Seven years after the release of the last of his two Deram albums, well past what might be considered the pinnacle of his career, the fantastic British singer-songwriter Bill Fay began a three-year-long collaboration with a band of young musicians who admired his work. The quartet produced more than enough material to fill an LP, but the recordings have never seen the light of day before now. Tomorrow Tomorrow And Tomorrow includes all of the completed songs that would presumably have made up their album along with a handful of song sketches and early demos. Fay's songwriting abilities don't seem to have diminished one bit during his musical hiatus.

By the late 1970s, Bill was making the gradual switch from acoustic pianos to electric keyboards; both instruments are heard extensively on this release. The best of the keyboard-based tracks have an absolutely wonderful Robert Wyatt feel to them, while some of them seem a bit more dated and possibly a tad overdone. Many of the album's highlights are the apparently unfinished and truncated early recordings of Bill Fay's songs, untainted by the sometimes overbearing influence of his collaborators. As evidenced by last year's utterly sublime collection, From The Bottom Of An Old Grandfather Clock, it seems that he was a musician who was at his prime when he was completely on his own. While this release may not be quite as essential as the earlier compilation, it will be an invaluable treasure for those who know and love his other work. [RH]








Lady and Bird

"Walk Real Slow"
"Run in the Morning Sun"

French singer-songwriter Keren Ann joined forces with Bardi Johannsson (of the Icelandic rock group Bang Gang) to create this lovely folk-pop collaboration called Lady and Bird. The tracks are a well-balanced variety of soft and gentle, and vivid and sudden. Keren Ann's soothing, raspy voice meshes perfectly with Johannsson's airy, slightly accented tenor. The eponymous record loosely tells the story of two childish creatures stuck in grownup bodies (played by Keren Ann and Johannsson) struggling with their estrangement from "the outside." The listener’s ears are immediately hypnotized by the swirling and lush harmonies of the vocally powerful first track, “Do What I Do,” followed by the mystical second track which tells the story of Lady and Bird through harpsichord and experimentation with voice-distortion.

The album surges on "Run in the Morning Sun," where staccato chords from a Rhodes piano chase the album's characters through European wheat fields. It then collapses into the Beth Gibbons-esque "Blue Skies" and the finale, "La Ballade of Lady & Bird," where the two characters cry for help. There's also a cover of the Velvet Underground's "Stephanie Says" that pleasingly doesn't stray too far from the original, and an eerily comforting rendition of the M*A*S*H theme, "Suicide is Painless." Let's hope that Keren Ann and Bardi Johansson work together again in the future. [CP]








Different Days

"Better Than Bleeding"
"Different Days"

The Windy City has never been lacking in musical talent. Right now its electronic scene in particular is experiencing a creative boom with acts like Telefon Tel Aviv, Pulseprogramming and Slicker, the musical alias of John Hughes Jr., who also runs the Hefty label. L'altra, is another name that deserves to be near the top of this list. Originally a five-piece ensemble, co-founders Lindsay Anderson and Joseph Costa -- who ended a several year romantic relationship while recording this album -- scaled back the official line-up to just themselves, but among the nine or so guest musicians listed are recognizable names like avant-cellist Fred Lonberg-Holm, horn player Nate Walcott (Bright Eyes, Rilo Kiley), and Pulseprogramming's Marc Heller.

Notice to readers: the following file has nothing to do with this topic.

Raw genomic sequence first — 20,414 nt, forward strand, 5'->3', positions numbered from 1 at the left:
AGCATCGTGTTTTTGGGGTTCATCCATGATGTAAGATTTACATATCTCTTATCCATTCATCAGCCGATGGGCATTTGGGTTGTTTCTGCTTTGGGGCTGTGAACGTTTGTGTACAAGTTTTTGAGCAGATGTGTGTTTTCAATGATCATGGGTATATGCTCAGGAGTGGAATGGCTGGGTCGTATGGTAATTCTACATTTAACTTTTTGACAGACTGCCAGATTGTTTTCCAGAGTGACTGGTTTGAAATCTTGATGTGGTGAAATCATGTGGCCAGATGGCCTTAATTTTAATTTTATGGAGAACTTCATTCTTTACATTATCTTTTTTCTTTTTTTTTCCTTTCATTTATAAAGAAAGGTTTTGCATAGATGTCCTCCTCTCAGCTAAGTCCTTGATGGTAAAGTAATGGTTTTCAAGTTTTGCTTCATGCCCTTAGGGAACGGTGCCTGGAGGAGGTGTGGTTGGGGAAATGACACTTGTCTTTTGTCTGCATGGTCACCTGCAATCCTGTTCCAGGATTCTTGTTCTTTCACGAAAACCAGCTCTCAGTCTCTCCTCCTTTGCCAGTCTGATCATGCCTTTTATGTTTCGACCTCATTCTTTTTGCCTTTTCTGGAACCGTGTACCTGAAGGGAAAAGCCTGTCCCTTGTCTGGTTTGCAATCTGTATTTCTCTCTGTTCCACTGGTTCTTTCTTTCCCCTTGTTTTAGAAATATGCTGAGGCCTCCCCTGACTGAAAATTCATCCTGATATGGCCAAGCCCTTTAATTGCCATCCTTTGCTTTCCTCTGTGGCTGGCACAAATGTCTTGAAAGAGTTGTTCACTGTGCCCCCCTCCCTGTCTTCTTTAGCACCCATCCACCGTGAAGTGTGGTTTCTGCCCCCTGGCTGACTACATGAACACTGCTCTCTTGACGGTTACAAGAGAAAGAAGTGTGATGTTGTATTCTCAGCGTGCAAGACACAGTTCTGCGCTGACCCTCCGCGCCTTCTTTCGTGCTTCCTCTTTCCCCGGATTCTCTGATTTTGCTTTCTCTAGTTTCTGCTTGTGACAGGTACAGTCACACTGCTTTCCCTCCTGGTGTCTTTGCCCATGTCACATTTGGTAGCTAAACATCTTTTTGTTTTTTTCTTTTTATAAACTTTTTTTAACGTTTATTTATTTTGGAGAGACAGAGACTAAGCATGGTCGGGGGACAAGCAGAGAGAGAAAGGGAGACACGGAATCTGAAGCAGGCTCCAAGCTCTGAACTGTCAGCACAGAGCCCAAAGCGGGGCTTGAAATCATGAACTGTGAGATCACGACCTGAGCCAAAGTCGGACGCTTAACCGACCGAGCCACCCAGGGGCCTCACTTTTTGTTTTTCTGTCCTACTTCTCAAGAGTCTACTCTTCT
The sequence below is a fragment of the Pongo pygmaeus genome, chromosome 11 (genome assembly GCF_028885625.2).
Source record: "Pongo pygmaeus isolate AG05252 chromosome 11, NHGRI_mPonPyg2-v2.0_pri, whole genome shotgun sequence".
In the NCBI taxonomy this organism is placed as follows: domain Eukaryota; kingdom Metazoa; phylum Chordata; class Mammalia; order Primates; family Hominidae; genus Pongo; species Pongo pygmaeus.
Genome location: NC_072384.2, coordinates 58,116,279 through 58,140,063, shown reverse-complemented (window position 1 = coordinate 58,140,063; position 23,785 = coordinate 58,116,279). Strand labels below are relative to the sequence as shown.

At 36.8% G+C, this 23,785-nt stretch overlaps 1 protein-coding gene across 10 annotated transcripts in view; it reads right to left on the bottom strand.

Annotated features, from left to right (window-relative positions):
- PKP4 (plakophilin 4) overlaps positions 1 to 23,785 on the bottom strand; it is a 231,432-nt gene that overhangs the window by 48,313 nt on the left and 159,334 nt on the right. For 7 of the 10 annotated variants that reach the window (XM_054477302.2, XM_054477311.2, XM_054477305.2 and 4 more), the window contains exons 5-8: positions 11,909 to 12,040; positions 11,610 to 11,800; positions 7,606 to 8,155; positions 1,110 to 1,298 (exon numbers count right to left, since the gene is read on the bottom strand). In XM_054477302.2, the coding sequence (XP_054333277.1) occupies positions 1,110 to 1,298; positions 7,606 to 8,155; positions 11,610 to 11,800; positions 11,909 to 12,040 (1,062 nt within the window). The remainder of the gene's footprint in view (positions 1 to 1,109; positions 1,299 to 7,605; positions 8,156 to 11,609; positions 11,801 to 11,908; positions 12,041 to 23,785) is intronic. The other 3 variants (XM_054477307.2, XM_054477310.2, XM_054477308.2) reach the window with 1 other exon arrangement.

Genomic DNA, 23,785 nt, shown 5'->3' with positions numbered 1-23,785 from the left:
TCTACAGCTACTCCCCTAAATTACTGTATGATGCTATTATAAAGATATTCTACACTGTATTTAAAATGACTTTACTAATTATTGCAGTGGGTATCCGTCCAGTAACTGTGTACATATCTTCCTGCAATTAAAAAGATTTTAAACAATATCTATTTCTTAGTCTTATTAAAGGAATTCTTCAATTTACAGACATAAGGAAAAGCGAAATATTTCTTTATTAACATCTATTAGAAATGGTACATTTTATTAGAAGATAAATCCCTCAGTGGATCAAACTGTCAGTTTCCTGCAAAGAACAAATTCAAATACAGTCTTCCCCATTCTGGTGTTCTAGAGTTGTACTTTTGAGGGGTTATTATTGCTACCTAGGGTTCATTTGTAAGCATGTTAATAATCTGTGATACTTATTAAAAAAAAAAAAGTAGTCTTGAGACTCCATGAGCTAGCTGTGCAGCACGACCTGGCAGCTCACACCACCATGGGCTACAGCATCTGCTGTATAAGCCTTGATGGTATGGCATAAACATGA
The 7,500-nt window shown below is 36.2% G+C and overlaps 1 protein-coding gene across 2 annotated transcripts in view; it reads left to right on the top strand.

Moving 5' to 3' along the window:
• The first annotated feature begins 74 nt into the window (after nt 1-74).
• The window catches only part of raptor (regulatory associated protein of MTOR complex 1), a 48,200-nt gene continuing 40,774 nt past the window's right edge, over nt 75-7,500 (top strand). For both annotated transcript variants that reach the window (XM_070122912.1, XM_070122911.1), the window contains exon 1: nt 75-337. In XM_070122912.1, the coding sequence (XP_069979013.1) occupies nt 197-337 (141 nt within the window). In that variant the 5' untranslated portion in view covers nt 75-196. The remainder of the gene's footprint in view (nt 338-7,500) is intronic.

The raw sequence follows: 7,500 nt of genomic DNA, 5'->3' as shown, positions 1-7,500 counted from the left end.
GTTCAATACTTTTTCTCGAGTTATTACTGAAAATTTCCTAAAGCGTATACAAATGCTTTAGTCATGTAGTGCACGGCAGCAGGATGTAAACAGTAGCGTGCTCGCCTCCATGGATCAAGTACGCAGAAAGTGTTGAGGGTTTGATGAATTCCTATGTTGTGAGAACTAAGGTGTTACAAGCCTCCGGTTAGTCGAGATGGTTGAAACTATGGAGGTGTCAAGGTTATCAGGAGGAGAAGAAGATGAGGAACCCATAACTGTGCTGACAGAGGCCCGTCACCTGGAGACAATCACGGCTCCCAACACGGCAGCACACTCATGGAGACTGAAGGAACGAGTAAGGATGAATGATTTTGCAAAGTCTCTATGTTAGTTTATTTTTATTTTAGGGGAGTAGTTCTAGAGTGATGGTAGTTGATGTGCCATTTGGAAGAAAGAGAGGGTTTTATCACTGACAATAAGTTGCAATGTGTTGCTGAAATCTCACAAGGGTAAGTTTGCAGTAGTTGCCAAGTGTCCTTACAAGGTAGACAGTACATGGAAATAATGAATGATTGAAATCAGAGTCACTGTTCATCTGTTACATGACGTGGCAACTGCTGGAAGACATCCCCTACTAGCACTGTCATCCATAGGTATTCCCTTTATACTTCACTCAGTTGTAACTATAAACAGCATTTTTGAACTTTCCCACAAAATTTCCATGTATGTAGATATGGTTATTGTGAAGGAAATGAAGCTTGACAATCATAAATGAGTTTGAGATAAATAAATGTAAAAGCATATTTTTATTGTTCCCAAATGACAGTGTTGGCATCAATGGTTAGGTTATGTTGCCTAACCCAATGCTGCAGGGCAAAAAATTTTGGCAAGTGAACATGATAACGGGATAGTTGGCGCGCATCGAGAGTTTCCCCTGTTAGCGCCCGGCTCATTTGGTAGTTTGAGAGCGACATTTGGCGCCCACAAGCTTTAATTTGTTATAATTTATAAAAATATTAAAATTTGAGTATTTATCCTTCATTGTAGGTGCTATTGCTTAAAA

Produced by Telefon Tel Aviv's Joshua Eustis, the duo's third full-length, and first with a Hefty logo, isn't exactly electronic in the traditional sense. The programmed beats and sonic textures are rounded out by the warm accoutrements of acoustic and electric guitars, Rhodes piano and bass. It all comes together creating a gorgeously restrained, at times heart-tugging, musical foundation for Anderson and Costa's intertwined vocals. Their sad, hushed melodies are quite sincere, the interplay between the two singers at times reminiscent of Ida's Daniel Littleton and Elizabeth Mitchell.

It's all about slow-building dynamics. L'altra utilize subtle crescendos much in the same way as Efterklang; the lulling tempos of the songs emphasize the lush textures of instrumentation that flow in and out, be it layers of horns, strings or a rare blast of guitar feedback. Emotive without the 'emo,' this is a perfect late night chill-out soundtrack for those looking for something slow, seductive and a little bittersweet. [GH]








The Magic Touch

"The Weather"
"Magic Touch"

A great collection of late-'70s lovers rock sung by three British teenager girls who happened to be aged 15, 16 and 17 when this album was recorded. The Magic Touch, released on Dennis Brown's DEB Players label, is a subtle, smoky and soulful slice of reggae aimed at the heart. It's also a great glimpse into the roots of UK reggae (check "The Weather" for some pre-Slits, New Age Steppers vibes). Produced by Castro Brown and engineered by Dennis Bovell, Sly and Robbie, Dennis Brown, Bingy Bunny, Cedric Brooks, Winston Wright, Sticky and Ansel Collins make up the band.

Lovers rock is a subgenre of reggae that could be considered the equivalent to American R&B's slow jam or quiet storm -- the roots of which later became the foundation for groups like Massive Attack, Soul II Soul, Loose Ends and even Sade. The genre is littered with inspired covers of such US classics as "Just My Imagination," "Baby Love," and "Emotion," all which are included here.

Fans of vocalist like Ari Up, Neneh Cherry, or even Keith Hudson's slow, unorthodox, vibe-filled singing style should find ease in the voices of these girls. Not mind-blowing, but solid with quality and the all-important vibe (check the title track, "Magic Touch"). Buy it now and save it for a hot July night. [DG]









Campfire Songs
(Catsup Plate)

"Queen in My Pictures"

Back in print! Members of the Animal Collective collaborated on a porch in rural Maryland to record something sonically different and very intimate. Acoustic instruments buzz and pulse beneath spontaneous melodies and nature sounds.




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[GA] Geoff Albores
[DG] Daniel Givens
[GH] Gerald Hammill
[RH] Rob Hatch-Miller
[DHo] Dan Hougland
[SM] Scott Mou
[CP] Carrie Pierce
[JS] Jeremy Sponder
[MT] Mahssa Taghinia